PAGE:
Cadman Park Conservancy honors late WWII veteran
Veterans honored at Cadman Plaza Park
As the nation prepares to celebrate Veteran’s Day next week, Americans should all be grateful for the sacrifices these brave men and women have made in the past and continue to make for our nation.
Our veterans need our support now more than ever, and government must help them and their families. Instead of worrying so much about the illegal immigrants who continue to cross into our country, the government should be taking care of our veterans.
Thank you for your bravery, service and dedication protecting this country.
The Vietnam Veterans Memorial in Elmhurst Park was vandalized sometime between Tuesday night and early Wednesday morning.
Graffiti vandals spray-painted “Baby Killers” and swastikas, among other things, in the shadow of several wreaths that were placed there last Thursday morning during a Memorial Day ceremony.
The memorial was dedicated on December 26, 2019. It culminated a decade-long push for the $2.85 million monument, which features a curved bench flanked by two semi-closed granite walls.
One wall bears the names of 371 men from Queens who fought and died in the Vietnam War. The second features a timeline of the war and a map of key locations.
An additional plaque honors the lives of veterans who died from illnesses related to their service in Vietnam. It includes the name of Pat Toro, a former president of the Vietnam Veterans of America Chapter 32 who began the push for a memorial in 2008.
He passed away in 2014 due to complications from exposure to Agent Orange during his time in service.
In honor of Memorial Day, we revisited some undated photos we found in our archives. When we first ran them, we heard from two people who actually took part in the event.
From John Rowan, national president and CEO of the Vietnam Veterans of America, founding president of Chapter 32 in Queens, and a resident of Glendale:
This picture is from the May 1985 Welcome Home Parade as part of the dedication of New York City’s Vietnam Veterans Memorial at 55 Water Street in Manhattan.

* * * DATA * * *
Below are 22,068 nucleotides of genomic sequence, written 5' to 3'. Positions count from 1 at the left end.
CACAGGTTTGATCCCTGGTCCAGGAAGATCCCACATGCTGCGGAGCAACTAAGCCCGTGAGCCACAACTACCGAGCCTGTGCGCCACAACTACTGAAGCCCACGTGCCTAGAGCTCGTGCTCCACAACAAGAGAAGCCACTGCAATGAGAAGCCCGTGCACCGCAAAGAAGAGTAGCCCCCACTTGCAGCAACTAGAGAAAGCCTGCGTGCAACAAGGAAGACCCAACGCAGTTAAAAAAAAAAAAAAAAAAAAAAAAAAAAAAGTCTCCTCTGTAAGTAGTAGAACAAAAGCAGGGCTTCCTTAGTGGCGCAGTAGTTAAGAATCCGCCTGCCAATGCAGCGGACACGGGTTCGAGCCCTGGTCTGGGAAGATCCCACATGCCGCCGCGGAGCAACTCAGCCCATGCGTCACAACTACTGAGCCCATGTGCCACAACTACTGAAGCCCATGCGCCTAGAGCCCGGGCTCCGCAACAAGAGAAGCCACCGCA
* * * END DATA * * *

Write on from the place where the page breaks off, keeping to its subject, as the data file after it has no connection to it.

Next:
The flag bearer on the left is John Zimmerman, and behind him is Mike Boyle in the cap, who has since died due to complications from Agent Orange exposure.
To his left is Dominic Yezzon, Esq. I am in the flight suit to the left of Borough President Donald Manes. To my right is Willie Hill. The vet in the wheelchair is Matt Raible. Three men to his left is Ron Renne. The Marine to Ron’s left is Mike Kern.
It was quite a day.
And from longtime Chapter 32 member Don Fedynak:
The photo is actually from the “The New York Vietnam Veterans Memorial Parade” which took place in May 1985. The veterans marched across the Brooklyn Bridge into Manhattan, past City Hall and down Broadway’s Canyon of Hero’s in a hail of ticker tape.
For most of the veterans it was long overdue. For this was the first time they had been afforded such an honor since their return home from Vietnam.
To Donald Manes’ left is Vietnam Veterans of America National President John Rowan. Directly behind John is me, Don Fedynak. Also in the photo are longtime chapter members Dominic Yezzo, Bill Ellis, Ron Renne, Ken Trautman, John Zimmerman, Bob Delgato, and way too many to mention here.
I’m a veteran and have been homeless for almost two years. My patience has run out.
I have been in numerous shelters during those two years. At present, I’m at a shelter at 22 Sumner Place for the elderly. All day we just sit in our room. There are no programs to entertain us.
The staff wishes to help us, bu the higher-ups do not give the staff funds to purchase things to keep our minds active.
Other shelters get the funds to keep their clients happy. They go to the movies or they go bowling.
They also have people who work there to find permanent housing quickly. At my current shelter, there is only one person to help find housing for over 100 residents. There are people here who have been waiting for housing for over a year.
I feel like they just want us to die here.
Many of us at the shelter are veterans. We stood up when we were called to defend this country with our lives. Now people write about the issues facing veterans, but there is no action from the government.